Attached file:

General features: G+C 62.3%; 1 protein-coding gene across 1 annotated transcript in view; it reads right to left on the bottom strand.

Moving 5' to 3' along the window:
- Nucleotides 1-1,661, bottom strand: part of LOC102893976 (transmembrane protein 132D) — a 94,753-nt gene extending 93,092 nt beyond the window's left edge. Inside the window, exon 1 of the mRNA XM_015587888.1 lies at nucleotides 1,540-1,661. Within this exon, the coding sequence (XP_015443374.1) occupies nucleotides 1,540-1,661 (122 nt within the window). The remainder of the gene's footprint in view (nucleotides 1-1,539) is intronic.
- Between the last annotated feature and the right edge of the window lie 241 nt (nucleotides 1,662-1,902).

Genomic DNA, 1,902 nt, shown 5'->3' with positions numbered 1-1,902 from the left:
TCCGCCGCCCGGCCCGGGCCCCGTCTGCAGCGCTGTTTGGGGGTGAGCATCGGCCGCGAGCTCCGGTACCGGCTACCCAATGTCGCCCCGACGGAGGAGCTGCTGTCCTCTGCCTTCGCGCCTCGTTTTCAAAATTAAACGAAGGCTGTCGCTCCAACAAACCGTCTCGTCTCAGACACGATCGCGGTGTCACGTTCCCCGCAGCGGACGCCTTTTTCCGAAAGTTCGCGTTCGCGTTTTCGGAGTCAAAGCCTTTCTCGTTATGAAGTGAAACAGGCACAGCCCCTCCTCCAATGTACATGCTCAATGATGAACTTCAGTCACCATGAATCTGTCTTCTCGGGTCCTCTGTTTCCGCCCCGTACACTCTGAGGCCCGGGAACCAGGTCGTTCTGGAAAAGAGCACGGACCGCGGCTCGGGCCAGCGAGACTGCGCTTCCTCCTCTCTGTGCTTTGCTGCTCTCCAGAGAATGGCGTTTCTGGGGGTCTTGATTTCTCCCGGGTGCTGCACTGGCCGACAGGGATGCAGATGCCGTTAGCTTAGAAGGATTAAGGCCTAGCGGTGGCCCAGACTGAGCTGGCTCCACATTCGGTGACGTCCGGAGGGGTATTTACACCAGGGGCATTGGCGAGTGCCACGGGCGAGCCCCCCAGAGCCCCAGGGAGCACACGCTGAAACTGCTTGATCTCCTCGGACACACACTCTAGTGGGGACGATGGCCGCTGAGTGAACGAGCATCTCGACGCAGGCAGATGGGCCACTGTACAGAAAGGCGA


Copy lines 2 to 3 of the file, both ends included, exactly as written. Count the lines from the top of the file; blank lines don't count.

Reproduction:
Moving 5' to 3' along the window:
- Nucleotides 1-1,661, bottom strand: part of LOC102893976 (transmembrane protein 132D) — a 94,753-nt gene extending 93,092 nt beyond the window's left edge. Inside the window, exon 1 of the mRNA XM_015587888.1 lies at nucleotides 1,540-1,661. Within this exon, the coding sequence (XP_015443374.1) occupies nucleotides 1,540-1,661 (122 nt within the window). The remainder of the gene's footprint in view (nucleotides 1-1,539) is intronic.